“I’m not in the best shape for a climb like that,” Tam said. “And I’d prefer not to be alone with the things down here.”
It was a gentle lie, arranged between Tam and Val with nothing more than small glances and nods. Joe’s fainting was, at least in part, due to the drugs his kidnappers had pumped into him. He was mobile but far from full strength and a relapse midway up the chimney would have disastrous results. At the time same time though, leaving him behind and alone wasn’t likely to end well either.
There was also a kernel of truth in Tam’s reluctance to make the climb. The shadow walk spell had taken a toll on her and the extra time to rest was something she would appreciate. Plus it would be easier for two people to scout the ruins than for four.
“You two hang tight then,” Val said. “We’ll be back once we’ve found a safe route out.”
“How long should we wait?” Joe asked. “In case you don’t I mean.”
“I need to spend a couple hours working on some sleight of hand tricks,” Tam said, pulling a deck of cards from a pocket that Val was reasonably certain had been empty a few moments earlier. “If they’re not back by then, we’ll give the chimney a shot.”
“I’ll be in touch if something comes up,” Val said, tapping the earring she wore before leaping up to start as high in the chimney as she could.
She held off using any of the enchantments she was carrying. It was fun to show off but there were enough dangerous people in the ruins above that she wasn’t ready to spend any of her resource if she didn’t have to, and even without magical aid she was able to ascend the forty feet in under half a minute. Far from Olympic time, she knew, but then Olympic times tended to be under more favorable conditions and by people more practiced in speed climbing.
“So, Tam said we’re in part of the ruins that are still sealed,” Val said. “How do we get to the other side of where the vault door is?”
“We’ll need to find the main path that leads down to the lower catacombs,” Connie said. “How does Tam know about this place though? We came here hoping to discover it based on some random notes I found that an 18th century monk wrote. No one thought there was anything here, and she somehow has the blueprints for it?”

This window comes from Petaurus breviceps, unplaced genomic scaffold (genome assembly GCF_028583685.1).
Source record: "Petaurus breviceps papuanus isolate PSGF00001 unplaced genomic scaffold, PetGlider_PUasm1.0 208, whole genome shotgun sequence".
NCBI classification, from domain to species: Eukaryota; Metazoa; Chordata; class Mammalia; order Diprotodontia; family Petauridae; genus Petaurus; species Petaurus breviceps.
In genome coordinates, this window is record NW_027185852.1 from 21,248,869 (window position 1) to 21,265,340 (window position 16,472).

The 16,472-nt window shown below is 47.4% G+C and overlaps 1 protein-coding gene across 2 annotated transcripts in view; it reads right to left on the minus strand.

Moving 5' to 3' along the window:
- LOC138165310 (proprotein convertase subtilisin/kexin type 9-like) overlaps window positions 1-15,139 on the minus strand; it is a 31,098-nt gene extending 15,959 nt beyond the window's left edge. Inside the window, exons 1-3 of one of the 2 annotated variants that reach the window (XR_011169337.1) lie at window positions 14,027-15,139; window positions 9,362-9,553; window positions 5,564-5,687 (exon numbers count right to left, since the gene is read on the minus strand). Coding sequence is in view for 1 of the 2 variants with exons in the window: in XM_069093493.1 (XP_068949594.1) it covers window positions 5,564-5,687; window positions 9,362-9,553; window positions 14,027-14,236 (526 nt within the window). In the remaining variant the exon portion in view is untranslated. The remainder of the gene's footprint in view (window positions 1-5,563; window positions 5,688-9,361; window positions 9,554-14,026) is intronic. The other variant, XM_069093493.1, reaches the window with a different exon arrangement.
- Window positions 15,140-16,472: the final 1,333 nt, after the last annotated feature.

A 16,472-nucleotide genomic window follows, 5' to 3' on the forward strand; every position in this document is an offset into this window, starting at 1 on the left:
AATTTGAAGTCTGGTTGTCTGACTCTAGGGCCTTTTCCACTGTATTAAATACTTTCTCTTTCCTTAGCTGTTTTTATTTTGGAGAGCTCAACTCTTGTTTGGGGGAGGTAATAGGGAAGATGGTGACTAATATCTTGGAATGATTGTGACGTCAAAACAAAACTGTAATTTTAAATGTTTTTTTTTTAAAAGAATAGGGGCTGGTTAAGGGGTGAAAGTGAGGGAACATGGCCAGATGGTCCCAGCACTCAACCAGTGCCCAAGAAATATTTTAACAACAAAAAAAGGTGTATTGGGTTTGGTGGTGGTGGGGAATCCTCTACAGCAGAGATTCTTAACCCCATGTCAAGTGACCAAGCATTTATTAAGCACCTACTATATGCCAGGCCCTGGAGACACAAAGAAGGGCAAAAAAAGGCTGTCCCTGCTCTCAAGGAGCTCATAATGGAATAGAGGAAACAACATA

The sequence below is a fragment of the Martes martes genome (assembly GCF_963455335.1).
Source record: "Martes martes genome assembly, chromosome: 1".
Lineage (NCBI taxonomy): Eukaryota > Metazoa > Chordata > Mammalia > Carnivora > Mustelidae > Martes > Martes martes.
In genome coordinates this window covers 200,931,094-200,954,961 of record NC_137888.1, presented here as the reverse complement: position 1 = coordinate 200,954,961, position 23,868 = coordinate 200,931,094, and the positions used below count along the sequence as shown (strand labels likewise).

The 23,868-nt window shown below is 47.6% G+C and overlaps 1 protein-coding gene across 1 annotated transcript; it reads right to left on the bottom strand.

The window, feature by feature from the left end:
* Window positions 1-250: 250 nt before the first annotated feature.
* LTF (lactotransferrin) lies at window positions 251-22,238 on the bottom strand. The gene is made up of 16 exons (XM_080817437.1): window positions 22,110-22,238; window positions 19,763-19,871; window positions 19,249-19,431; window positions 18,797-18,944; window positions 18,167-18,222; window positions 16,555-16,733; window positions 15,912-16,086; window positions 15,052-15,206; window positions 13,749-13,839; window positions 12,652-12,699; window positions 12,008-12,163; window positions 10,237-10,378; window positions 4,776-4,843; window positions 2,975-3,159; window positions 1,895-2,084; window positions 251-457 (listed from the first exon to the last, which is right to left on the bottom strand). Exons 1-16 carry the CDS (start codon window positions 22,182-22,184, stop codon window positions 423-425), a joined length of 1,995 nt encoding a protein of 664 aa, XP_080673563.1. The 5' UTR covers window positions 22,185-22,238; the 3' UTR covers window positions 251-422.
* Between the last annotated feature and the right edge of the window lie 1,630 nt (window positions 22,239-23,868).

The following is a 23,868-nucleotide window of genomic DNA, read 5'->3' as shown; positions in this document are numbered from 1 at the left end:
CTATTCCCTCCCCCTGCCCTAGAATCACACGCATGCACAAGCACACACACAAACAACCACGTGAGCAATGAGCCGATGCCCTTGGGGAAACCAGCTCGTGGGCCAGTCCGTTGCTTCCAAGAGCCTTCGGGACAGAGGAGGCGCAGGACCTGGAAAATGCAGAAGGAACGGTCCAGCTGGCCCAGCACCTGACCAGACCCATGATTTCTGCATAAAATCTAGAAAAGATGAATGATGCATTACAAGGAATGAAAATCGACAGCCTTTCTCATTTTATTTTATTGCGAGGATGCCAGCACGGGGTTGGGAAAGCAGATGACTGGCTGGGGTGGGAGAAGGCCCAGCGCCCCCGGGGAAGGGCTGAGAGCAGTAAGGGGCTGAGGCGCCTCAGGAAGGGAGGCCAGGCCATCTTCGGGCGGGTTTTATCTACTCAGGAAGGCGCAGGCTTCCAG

“More like a rough sketch of the setup,” Val said.
“Yeah, but where did she even get that?” Connie asked. “I mean if this place is well known, then somebody would have published something about it. There’s enough here to explore and catalogue to justify a lifetime worth of grants.”
“She talked to the people in the city below the catacombs,” Val said. “It’s how we found where you were.”
“Wait, the what now?” Connie asked.
“It’s probably something I should explain later,” Val said. “The short form is; the world is stranger than most people know, and some of the strangeness wants it to stay like that.”
“So you’re saying there’s a city’s worth of human beings who’ve lived deep beneath the Earth’s surface for years? Generations? Millenia? And you somehow have their phone number?”
“No,” Val said. “I mean, they don’t have phones, obviously, and also they’re not human. More like lava people I think? We didn’t have a lot of time to go over that, and Tam was very clear that bothering them in person would be a bad idea.”
“Lava people?” Connie asked.
“Yeah,” Val said and waited for the inevitable cry of ‘but that’s impossible.’
“Hmm, ok, that makes more sense,” Connie said with a shrug.
“It does?” Val asked.